Citric acid is a naturally occurring substance and a common metabolite found in plants and animals. A healthy adult human body produces and metabolizes approximately 1.5 kg of citric acid per day. Additionally, this organic acid is obtained from a wide variety of natural dietary sources.

Citric acid has several highly variable characteristics, and as a purely biological product, it can be safely used in the food and pharmaceutical industries. As a result, citric acid is employed in a growing number of products and is the most versatile and widely used organic acid in the food and beverage (70%) as well as the pharmaceutical (10%) sectors.

The production of citric acid (CA) fluctuates based on factors such as demand, pricing, and manufacturer capacity. In recent years, the CA market has faced significant pressure. The high costs of raw materials and energy have transformed what was once a profitable CA production sector into an unprofitable market. As a result, finding alternative.

Technical Characteristics

Chemical formula C₆H₈O₇
CAS Number 77-92-9
Other names 2-hydroxypropane-1,2,3-tricarboxylic acid, Anhydrous citric acid, Citrate, Citric Acid Monohydrate, Uralyt U
Molecular Weight 192.124 g/mole
Appearance Odorless white solid
Density 1.66 g/cm³ (Anhydrous)



The application of citric acid spans across various industries and products.

Food and Beverages: Citric acid is widely used as a preservative, flavor enhancer, and acidity regulator in food and beverage products. It helps extend shelf life, adds a tart, tangy flavor, and adjusts the pH.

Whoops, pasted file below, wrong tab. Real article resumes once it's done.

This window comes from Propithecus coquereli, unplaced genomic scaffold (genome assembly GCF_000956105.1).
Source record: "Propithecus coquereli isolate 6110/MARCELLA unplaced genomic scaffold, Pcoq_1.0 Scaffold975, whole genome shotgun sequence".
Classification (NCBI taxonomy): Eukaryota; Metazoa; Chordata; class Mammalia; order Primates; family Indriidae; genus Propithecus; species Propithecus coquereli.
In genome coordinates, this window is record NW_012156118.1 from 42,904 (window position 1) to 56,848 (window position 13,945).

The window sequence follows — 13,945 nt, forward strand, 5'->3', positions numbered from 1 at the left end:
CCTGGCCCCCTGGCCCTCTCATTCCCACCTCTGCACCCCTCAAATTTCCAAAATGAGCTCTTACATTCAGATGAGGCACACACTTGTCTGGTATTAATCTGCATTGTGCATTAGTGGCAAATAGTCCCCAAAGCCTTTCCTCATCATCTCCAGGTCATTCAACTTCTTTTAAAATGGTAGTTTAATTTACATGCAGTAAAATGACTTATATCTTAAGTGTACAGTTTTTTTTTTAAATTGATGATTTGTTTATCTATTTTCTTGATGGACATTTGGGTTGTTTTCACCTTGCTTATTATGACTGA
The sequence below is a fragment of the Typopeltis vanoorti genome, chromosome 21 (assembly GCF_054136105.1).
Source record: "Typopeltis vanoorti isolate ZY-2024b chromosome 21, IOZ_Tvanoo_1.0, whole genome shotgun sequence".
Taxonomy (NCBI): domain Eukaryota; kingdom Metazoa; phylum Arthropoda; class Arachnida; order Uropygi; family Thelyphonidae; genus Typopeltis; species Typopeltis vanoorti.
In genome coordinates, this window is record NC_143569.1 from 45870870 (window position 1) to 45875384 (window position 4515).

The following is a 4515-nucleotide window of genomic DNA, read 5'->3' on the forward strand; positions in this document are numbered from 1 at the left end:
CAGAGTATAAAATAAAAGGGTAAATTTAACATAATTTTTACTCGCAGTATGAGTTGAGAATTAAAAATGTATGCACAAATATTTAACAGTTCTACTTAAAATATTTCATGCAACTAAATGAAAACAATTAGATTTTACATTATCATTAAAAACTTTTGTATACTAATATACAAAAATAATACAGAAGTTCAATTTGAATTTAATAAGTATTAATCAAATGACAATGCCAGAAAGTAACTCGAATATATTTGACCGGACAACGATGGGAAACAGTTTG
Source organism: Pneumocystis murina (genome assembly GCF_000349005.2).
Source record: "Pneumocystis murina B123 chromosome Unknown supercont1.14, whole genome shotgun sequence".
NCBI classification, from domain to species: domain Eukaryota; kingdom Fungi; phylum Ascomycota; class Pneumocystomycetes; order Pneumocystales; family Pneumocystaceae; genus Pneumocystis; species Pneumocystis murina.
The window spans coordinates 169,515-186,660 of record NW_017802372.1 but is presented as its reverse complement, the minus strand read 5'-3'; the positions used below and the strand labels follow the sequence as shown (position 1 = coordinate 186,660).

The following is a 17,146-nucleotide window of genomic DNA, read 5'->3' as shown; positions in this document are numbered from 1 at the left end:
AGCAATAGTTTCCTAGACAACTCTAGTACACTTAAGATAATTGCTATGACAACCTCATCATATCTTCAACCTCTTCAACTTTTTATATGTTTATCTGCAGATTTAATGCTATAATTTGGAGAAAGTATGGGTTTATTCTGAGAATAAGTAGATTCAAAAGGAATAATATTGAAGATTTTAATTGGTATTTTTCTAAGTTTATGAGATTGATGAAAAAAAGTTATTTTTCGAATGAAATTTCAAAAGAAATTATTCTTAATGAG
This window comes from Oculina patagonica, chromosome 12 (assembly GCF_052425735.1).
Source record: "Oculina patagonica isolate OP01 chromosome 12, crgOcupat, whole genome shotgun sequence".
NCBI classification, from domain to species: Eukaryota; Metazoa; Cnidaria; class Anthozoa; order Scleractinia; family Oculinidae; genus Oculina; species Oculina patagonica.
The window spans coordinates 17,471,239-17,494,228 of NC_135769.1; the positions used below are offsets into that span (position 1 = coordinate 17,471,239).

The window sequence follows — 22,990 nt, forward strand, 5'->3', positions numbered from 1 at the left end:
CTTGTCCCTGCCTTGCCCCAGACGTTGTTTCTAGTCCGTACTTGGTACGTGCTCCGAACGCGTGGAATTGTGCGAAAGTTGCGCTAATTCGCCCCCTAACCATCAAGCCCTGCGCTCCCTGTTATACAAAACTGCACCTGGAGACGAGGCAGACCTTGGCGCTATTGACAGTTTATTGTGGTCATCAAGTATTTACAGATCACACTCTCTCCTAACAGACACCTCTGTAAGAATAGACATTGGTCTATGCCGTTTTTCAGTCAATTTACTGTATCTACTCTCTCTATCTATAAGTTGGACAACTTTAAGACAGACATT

Cosmetics: In cosmetics, citric acid is added to skincare products like cleansers, toners, and serums. It helps brighten the skin, minimize the appearance of fine lines and wrinkles, and even out skin tone.

Cleaning Products: Citric acid is utilized in cleaning products due to its disinfectant properties, ability to remove stains, and effectiveness in removing hard water deposits and buildup.

Pharmaceuticals: In the pharmaceutical industry, citric acid serves as a pH corrector and antioxidant. It helps preserve the stability and potency of vitamins, minerals, and other active ingredients in drug formulations.

Environmental impact and sustainability of Citric Acid

The corrosive properties of this substance can hinder plant germination. Increasing the amount of this substance in the soil raises its acidity, disrupting plant growth systems and potentially leading to premature plant death due to nutrient deficiencies. While citric acid has some positive effects on the environment and human life, its impact is limited.

Repeated application of this acid can induce an allelopathic effect in plants, inhibiting the growth of plants and biological processes. This characteristic has led to the use of citric acid in weed control. Additionally, small quantities of citric acid and ascorbic acid can aid in the rooting and survival of cherry branches.

Excessive use of citric acid in water can disrupt the Krebs cycle and lead to the accumulation of excess phosphate. The Krebs cycle is essential for plants to convert citric acids into phosphate, providing energy to cells.

Packing and Storage

Citric acid is offered in various physical forms for commercial use, including granular, fine granular, powder, liquid (as a 50% solution), and anhydrous (solid) forms. Companies such as Univar Solutions supply citric acid in these diverse granular, powder, and liquid variations to cater to the requirements of different industries and applications. Citric Acid and Citrates shall be kept in tightly closed containers in a cool, dry, well-ventilated and pollution-free place. Open-air storage is not allowed. Keep away from toxic, harmful, corrosive, polluting goods. Keep at temperature not exceeding 30℃ at a relative humidity not exceeding 50%. Citric acid can be packaged and delivered in sacks or big bags.